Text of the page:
May 4, 2011

LIMITED RELEASE: “The Double Hour,” “Incendies” & “Cave of Forgotten Dreams”


Plot spoilers are even more problematic when it comes to limited releases, because by definition they’re only being seen by a few people in certain selected locations, and–if they’re good–will ideally be discovered by audiences over time.  Which is a roundabout way of saying that I strongly recommend, but can reveal almost nothing about, the marvelous new Italian drama THE DOUBLE HOUR beyond its premise, or I’ll give too much away.  So here’s that premise:  in Turin, a Russian/Italian hotel chambermaid named Sonia (Ksenia Rappoport) attends a speed-dating night at a local club.  There she meets Guido (Filippo Timi), a former cop and now a security guard who’s a widower and an alcoholic.  A spark is struck between them; then there is a robbery, a shooting, and–I have to stop.  Double Hour has a remarkable variety of tricks up its sleeve, not in the mindbending sense of an Inception (everything, ultimately, is explained, and it does all make sense), but through intricate and tricky storytelling where what you’re seeing is rarely what’s actually going on.  Giuseppe Capotondi, making his directing debut, manages the extraordinary feat of combining this kind of guile with romance, mystery, melancholy and surprise (the excellent script is by Alessandro Fabri, Ludovica Rampoldi, and Stefano Sardo), and the actors give tremendous, layered performances.  You’ll just have to take my word for it:  The Double Hour is Europe’s best genre surprise since Tell No One. Worth a Ticket.   (Goldwyn – 95 min. – unrated – 7 Theatres)
The Canadian (French-language) INCENDIES, directed by Denis Villeneuve, also asks for a spoiler alert, although of the more conventional don’t-give-away-the-ending type.  Incendies, which was a nominee for last year’s Best Foreign-Langauge Film Oscar, is structured as a mystery.  When Nawal Marwan (Lubna Azabal) dies, she leaves a strange bequest for her twin children Jeanne (Melissa Desormeaux-Poulin) and Simon (Maxim Gaudette):  Jeanne is to deliver a letter to her vanished father, Simon to bring one to a previously unknown brother; only when both are successful can they put a stone on Nawal’s grave and read a third letter from her to them.  The search requires them to travel to the Middle Eastern country (seemingly Lebanon, although never explicitly identified) where Nawal was born, and to journey through that region’s tangled and tragic 20th Century history.  Nawal’s story, it turns out, is brutal to an extent that is ultimately more symbolic than believable in a realistic sense (Velleneueve’s script is based on a play by Wadji Mouawad, and sometimes shows its theatrical roots).  At times, the movie is so concerned with hiding its secrets that it becomes more confusing than it needs to be, and the ultimate revelations are so enmeshed with the political and social statements being made, that it becomes difficult to discuss the latter without revealing the twist.  All this can become a slog over more than 2 hours.  Still, Incendies is far more dramatically intense and effective in its moral complications than the recent and somewhat similar Miral, and the acting and cinematography (by Andre Turpin) are first-rate.  A film that may benefit from the repeat and back buttons on a homevideo player.    Watch It At Home.  (Sony Pictures Classics – 130 minutes – R – 10 Theatres)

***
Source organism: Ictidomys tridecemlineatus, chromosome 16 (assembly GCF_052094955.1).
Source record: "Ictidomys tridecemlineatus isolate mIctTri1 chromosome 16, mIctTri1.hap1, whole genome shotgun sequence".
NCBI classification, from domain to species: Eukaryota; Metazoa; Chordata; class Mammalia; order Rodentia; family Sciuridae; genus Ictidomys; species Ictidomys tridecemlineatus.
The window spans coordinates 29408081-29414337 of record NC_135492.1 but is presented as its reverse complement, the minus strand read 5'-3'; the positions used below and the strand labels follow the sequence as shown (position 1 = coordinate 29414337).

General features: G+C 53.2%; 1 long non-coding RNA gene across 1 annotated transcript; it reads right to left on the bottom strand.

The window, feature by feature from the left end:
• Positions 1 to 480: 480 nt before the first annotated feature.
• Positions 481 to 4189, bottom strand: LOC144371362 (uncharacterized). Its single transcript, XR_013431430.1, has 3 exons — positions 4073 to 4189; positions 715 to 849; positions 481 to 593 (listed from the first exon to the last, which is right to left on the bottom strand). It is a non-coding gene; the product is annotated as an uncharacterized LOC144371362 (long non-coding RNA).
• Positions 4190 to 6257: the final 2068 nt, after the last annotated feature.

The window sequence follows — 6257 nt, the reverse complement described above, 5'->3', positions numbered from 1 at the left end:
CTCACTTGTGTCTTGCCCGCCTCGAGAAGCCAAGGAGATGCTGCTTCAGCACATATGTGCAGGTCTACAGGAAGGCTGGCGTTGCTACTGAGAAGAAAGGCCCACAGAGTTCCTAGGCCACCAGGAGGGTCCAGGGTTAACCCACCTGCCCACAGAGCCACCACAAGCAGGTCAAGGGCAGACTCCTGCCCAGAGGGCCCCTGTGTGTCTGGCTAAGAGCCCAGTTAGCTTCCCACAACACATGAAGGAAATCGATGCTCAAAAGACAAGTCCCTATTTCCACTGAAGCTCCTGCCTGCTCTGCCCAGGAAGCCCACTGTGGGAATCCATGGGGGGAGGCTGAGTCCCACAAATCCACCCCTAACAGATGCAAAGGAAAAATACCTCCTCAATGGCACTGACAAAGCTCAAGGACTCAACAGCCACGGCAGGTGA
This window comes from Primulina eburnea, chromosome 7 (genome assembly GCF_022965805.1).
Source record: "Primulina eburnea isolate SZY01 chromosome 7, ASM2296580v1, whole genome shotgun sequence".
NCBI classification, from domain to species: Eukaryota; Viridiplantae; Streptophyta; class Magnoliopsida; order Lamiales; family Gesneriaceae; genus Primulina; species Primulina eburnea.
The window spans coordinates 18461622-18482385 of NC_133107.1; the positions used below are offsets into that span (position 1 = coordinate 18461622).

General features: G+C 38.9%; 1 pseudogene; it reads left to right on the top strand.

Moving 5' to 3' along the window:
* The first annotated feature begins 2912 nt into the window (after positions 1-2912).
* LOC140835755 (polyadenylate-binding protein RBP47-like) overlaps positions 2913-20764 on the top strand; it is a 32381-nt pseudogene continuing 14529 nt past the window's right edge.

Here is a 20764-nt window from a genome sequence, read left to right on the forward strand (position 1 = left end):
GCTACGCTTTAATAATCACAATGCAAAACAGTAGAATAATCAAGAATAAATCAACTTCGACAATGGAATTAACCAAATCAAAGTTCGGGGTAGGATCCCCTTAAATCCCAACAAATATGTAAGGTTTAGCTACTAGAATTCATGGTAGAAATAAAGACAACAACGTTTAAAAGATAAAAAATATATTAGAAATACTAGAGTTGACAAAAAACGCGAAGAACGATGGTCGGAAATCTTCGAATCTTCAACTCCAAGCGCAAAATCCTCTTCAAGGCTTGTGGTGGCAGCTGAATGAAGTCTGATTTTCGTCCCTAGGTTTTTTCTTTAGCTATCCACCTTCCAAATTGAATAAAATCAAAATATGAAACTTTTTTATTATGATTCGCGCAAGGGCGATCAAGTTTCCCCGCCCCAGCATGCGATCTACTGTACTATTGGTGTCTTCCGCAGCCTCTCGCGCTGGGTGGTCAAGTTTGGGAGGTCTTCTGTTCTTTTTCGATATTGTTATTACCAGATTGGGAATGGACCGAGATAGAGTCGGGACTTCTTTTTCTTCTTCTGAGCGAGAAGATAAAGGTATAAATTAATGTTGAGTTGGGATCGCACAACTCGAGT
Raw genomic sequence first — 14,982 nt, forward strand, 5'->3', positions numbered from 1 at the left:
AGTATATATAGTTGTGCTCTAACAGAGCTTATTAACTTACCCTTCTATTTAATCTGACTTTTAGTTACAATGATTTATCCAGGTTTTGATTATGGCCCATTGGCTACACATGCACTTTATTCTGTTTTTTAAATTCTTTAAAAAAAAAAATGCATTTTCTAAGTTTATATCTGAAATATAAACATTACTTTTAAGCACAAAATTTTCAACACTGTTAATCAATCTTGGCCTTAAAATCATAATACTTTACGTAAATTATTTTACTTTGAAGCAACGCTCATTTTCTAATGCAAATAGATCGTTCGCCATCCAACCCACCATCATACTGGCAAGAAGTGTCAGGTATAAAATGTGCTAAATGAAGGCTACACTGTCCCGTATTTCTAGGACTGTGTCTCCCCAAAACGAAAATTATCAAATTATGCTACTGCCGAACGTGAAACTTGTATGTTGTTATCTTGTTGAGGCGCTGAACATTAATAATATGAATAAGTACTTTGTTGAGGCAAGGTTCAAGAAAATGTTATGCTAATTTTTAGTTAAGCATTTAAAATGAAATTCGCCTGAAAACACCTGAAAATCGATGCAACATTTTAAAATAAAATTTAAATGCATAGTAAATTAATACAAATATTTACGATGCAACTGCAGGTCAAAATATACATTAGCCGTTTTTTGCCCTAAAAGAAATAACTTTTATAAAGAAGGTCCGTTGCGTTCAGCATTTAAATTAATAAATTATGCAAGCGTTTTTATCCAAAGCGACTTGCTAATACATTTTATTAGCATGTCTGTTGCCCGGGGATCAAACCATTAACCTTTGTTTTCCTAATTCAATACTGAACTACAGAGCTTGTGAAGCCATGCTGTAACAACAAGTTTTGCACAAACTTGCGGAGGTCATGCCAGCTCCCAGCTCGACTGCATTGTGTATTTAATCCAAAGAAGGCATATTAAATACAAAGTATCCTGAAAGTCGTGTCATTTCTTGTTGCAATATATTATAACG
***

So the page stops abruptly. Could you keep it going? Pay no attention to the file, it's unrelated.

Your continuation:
No spoiler problems in Werner Herzog’s CAVE OF FORGOTTEN DREAMS, unless you were afraid of finding out the content of 30,000-year old cave paintings.  (Shhh:  they’re mostly horses, lions and bears.)  The Chauvet caves in France were sealed by a giant rockslide thousands of years ago, which resulted in the preservation of these amazing works of art, the most extensive prehistoric collection yet found on earth.  By Herzog’s standards, his account and tour of the caves is quite straightforward (aside from a bizarre epilogue involving albino alligators and a brief fascination with the circus performer history of one scientist).  Although the physical conditions of the filming were very demanding, as only a bare minimum of equipment and lights could be brought into the caves, and the filmmakers had to keep their distance from the paintings themselves, Herzog managed to shoot the film in 3D, providing a model for non-gimmicky, visually justified use of that technology.  With the illusion that they are in touchable proximity, the spectacular contents of the caves are even more breathtaking, and although the content of Cave is not much different than a television documentary (it was co-financed by the History Channel), the technology renders it Worth a Ticket.  (IFC/Sundance Selects – 90 minutes – unrated – 5 Theatres)


About the Author

Mitch Salem
MITCH SALEM has worked on the business side of the entertainment industry for 20 years, as a senior business affairs executive and attorney for such companies as NBC, ABC, USA, Syfy, Bravo, and BermanBraun Productions, and before that, at the NY law firm of Weil, Gotshal & Manges. During all that, he has more or less constantly been going to the movies and watching TV, and writing about both since the 1980s. His film reviews also currently appear on and In addition, he is co-writer of an episode of the television series "Felicity."